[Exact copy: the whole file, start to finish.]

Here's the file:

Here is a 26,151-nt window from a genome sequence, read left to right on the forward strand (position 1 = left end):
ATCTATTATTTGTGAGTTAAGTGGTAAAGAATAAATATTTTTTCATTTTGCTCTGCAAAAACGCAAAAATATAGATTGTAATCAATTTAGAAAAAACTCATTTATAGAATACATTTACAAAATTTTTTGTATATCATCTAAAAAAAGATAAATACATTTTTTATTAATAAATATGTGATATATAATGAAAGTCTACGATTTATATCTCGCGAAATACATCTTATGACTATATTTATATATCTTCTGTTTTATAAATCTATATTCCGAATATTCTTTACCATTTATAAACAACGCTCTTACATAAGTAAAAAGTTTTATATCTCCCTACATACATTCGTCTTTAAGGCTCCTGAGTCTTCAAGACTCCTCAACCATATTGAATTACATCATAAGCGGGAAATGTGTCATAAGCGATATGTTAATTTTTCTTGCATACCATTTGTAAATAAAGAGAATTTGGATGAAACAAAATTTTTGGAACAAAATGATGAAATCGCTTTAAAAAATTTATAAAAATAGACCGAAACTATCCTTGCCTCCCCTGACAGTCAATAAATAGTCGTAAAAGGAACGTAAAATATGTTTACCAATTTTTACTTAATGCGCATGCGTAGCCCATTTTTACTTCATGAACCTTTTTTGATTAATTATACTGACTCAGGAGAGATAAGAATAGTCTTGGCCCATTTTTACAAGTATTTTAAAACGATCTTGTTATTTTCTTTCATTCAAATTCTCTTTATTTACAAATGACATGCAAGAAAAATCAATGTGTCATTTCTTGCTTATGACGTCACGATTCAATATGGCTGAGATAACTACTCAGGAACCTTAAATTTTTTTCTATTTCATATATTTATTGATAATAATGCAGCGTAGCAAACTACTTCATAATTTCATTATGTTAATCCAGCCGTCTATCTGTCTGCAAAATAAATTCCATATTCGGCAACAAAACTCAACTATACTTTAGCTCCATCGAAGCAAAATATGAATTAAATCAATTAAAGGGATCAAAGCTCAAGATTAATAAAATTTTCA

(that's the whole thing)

Here is a 26,151-nt window from a genome sequence, read left to right on the forward strand (position 1 = left end):
ATCTATTATTTGTGAGTTAAGTGGTAAAGAATAAATATTTTTTCATTTTGCTCTGCAAAAACGCAAAAATATAGATTGTAATCAATTTAGAAAAAACTCATTTATAGAATACATTTACAAAATTTTTTGTATATCATCTAAAAAAAGATAAATACATTTTTTATTAATAAATATGTGATATATAATGAAAGTCTACGATTTATATCTCGCGAAATACATCTTATGACTATATTTATATATCTTCTGTTTTATAAATCTATATTCCGAATATTCTTTACCATTTATAAACAACGCTCTTACATAAGTAAAAAGTTTTATATCTCCCTACATACATTCGTCTTTAAGGCTCCTGAGTCTTCAAGACTCCTCAACCATATTGAATTACATCATAAGCGGGAAATGTGTCATAAGCGATATGTTAATTTTTCTTGCATACCATTTGTAAATAAAGAGAATTTGGATGAAACAAAATTTTTGGAACAAAATGATGAAATCGCTTTAAAAAATTTATAAAAATAGACCGAAACTATCCTTGCCTCCCCTGACAGTCAATAAATAGTCGTAAAAGGAACGTAAAATATGTTTACCAATTTTTACTTAATGCGCATGCGTAGCCCATTTTTACTTCATGAACCTTTTTTGATTAATTATACTGACTCAGGAGAGATAAGAATAGTCTTGGCCCATTTTTACAAGTATTTTAAAACGATCTTGTTATTTTCTTTCATTCAAATTCTCTTTATTTACAAATGACATGCAAGAAAAATCAATGTGTCATTTCTTGCTTATGACGTCACGATTCAATATGGCTGAGATAACTACTCAGGAACCTTAAATTTTTTTCTATTTCATATATTTATTGATAATAATGCAGCGTAGCAAACTACTTCATAATTTCATTATGTTAATCCAGCCGTCTATCTGTCTGCAAAATAAATTCCATATTCGGCAACAAAACTCAACTATACTTTAGCTCCATCGAAGCAAAATATGAATTAAATCAATTAAAGGGATCAAAGCTCAAGATTAATAAAATTTTCA